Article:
We are in rare territory indeed on the oil front. West Texas Intermediate has dropped more than 50 percent in the last six months.
According to our partners at Kensho, this has happened only five times since 1980: 1987, 1991, 1999, 2002, and 2009.
Six months after those events, the S&P 500 was up four of the five times, with an average gain of 3.7 percent. Perhaps more importantly, WTI was positive six months later all five times, and was up 52 percent on average.
Read that carefully: All five times this has happened, WTI has been up six months later. And up 52 percent on average.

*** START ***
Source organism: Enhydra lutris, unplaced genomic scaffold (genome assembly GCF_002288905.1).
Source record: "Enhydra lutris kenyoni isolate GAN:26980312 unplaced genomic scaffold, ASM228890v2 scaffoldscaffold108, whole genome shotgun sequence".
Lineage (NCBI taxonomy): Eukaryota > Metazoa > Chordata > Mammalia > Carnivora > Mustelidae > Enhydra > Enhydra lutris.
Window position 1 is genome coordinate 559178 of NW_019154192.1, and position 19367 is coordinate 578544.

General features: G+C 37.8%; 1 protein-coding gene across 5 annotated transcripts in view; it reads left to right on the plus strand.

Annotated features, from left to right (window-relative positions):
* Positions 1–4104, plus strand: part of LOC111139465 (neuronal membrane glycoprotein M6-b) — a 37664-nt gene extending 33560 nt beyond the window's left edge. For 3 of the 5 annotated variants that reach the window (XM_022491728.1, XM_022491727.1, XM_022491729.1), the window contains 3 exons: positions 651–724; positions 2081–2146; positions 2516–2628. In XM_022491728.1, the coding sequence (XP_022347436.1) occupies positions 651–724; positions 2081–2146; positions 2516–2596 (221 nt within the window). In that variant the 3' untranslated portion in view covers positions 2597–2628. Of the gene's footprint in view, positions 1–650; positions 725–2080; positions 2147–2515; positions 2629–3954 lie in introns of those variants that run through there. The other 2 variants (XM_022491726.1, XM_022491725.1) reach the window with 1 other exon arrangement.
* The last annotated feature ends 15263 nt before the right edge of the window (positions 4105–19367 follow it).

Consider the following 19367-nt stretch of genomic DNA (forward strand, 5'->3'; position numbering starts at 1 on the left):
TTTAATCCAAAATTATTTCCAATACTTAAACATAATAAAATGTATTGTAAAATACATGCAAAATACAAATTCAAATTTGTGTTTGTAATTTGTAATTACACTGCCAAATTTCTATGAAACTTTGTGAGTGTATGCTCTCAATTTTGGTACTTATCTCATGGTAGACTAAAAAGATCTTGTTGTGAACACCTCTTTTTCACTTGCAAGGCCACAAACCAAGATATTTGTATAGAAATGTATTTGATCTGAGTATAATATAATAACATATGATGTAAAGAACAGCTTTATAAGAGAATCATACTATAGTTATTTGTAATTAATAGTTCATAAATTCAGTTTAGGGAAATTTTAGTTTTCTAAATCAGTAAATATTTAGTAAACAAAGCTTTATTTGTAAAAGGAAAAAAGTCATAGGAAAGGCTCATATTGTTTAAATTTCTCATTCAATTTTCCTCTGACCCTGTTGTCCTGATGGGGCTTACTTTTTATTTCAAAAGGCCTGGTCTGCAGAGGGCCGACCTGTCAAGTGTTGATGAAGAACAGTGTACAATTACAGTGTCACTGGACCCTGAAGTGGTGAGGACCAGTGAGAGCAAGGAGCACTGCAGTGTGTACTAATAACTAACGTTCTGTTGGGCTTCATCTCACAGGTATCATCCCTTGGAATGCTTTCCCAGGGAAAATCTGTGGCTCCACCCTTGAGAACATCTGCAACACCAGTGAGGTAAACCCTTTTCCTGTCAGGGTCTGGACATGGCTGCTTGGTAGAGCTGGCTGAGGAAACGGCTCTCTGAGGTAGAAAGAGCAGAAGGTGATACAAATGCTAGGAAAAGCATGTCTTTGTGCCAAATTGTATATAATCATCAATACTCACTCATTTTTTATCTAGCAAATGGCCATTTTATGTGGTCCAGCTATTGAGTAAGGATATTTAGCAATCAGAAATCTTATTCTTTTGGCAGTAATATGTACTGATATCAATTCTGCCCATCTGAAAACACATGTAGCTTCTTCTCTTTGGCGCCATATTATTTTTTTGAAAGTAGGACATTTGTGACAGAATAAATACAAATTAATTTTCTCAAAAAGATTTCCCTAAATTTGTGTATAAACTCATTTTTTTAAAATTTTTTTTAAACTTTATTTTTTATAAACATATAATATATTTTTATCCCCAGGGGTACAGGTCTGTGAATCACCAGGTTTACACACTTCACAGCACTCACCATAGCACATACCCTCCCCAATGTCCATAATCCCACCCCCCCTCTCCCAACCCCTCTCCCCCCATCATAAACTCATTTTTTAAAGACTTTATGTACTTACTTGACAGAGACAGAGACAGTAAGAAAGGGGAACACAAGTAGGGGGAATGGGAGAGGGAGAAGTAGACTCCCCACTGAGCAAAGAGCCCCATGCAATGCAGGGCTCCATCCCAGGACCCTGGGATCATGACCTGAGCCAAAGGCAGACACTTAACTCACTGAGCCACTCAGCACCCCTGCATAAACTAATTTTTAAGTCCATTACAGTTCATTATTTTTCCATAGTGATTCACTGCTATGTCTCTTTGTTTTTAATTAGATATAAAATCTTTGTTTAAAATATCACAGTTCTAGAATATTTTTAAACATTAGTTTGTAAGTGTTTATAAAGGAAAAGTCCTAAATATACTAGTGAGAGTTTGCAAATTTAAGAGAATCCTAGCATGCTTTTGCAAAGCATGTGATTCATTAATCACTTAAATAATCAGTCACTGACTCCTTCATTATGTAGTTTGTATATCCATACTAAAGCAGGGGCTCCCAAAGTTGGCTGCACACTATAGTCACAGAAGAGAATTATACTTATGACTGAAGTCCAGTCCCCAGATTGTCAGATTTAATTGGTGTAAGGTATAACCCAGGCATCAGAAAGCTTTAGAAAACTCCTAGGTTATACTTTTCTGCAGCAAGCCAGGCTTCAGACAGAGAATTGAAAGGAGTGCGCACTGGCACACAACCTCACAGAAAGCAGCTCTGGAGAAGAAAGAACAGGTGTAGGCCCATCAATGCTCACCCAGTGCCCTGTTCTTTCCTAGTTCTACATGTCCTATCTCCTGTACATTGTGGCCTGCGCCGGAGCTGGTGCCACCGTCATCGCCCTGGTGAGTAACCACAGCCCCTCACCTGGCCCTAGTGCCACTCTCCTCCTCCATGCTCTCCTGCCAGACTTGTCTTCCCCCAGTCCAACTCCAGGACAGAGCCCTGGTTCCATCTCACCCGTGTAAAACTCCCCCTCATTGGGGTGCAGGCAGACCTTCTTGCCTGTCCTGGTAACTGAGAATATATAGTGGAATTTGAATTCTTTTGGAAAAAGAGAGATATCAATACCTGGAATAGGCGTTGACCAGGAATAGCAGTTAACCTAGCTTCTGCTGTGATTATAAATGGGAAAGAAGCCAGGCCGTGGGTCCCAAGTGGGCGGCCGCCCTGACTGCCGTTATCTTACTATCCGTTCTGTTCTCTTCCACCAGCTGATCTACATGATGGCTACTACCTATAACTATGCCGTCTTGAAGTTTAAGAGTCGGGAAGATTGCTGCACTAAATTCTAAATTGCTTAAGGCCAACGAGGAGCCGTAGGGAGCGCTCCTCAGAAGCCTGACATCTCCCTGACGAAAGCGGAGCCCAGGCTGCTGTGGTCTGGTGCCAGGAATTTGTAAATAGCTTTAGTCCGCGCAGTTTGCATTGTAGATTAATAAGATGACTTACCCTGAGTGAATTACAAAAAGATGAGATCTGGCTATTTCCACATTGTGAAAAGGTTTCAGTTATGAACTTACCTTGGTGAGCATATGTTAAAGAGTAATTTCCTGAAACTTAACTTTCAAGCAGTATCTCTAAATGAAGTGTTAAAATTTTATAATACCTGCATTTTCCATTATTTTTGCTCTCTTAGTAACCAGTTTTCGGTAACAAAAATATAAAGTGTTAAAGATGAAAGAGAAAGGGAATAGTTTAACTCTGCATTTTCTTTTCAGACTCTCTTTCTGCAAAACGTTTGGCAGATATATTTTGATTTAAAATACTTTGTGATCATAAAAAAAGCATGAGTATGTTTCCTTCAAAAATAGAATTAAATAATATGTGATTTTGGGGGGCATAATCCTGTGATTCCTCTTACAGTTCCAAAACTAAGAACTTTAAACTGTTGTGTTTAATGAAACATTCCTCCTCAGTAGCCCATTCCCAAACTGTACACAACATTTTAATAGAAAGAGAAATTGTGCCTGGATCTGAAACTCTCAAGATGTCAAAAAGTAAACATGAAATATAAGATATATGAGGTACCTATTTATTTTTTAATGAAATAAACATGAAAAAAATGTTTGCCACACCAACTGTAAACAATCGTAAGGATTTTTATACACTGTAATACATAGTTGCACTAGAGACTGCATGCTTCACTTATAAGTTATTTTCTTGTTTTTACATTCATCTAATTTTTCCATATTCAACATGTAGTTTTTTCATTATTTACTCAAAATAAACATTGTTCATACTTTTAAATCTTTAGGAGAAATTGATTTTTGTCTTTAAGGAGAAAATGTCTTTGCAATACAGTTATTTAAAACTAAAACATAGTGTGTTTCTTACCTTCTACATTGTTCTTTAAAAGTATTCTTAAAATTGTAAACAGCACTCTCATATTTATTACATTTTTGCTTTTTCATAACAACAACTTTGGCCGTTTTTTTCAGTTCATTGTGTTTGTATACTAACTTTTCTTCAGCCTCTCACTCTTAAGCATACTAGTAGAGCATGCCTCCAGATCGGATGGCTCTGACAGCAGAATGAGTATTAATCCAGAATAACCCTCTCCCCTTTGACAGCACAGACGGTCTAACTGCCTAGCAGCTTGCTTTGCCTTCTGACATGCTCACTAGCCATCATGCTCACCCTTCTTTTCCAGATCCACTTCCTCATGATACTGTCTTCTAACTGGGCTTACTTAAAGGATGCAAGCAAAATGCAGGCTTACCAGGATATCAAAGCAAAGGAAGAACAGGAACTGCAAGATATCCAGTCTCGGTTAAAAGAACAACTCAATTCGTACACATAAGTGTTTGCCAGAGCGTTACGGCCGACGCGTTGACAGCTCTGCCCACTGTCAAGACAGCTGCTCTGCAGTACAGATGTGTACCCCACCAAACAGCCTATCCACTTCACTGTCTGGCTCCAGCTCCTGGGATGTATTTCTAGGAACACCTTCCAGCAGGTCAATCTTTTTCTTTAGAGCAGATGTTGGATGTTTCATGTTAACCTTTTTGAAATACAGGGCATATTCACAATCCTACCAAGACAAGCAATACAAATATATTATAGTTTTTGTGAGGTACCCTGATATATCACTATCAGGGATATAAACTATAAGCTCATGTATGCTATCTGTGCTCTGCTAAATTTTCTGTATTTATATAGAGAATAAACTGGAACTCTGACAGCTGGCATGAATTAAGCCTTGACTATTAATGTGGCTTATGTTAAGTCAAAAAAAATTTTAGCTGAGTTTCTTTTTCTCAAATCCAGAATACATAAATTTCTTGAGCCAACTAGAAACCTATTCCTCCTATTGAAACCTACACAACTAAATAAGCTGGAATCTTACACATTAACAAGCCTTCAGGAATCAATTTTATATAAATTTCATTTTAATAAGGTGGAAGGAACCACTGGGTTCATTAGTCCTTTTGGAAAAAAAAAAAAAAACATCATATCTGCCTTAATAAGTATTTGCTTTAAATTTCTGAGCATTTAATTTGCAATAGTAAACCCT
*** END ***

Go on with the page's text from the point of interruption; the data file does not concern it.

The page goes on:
That should give some comfort to those who have argued, as I have, that oil is more likely to be in the $50s or $60s in the second half of the year than it is to be in the $30s.
None of this answers the big questions: What's causing the drop?
I mean, nothing else is down 50 percent. This seems very specifically related to oil, not so much the global economy. The conventional explanation that this is a "supply issue"—with a small part of the drop due to lower global demand from a slower China and Europe—makes some sense on the surface.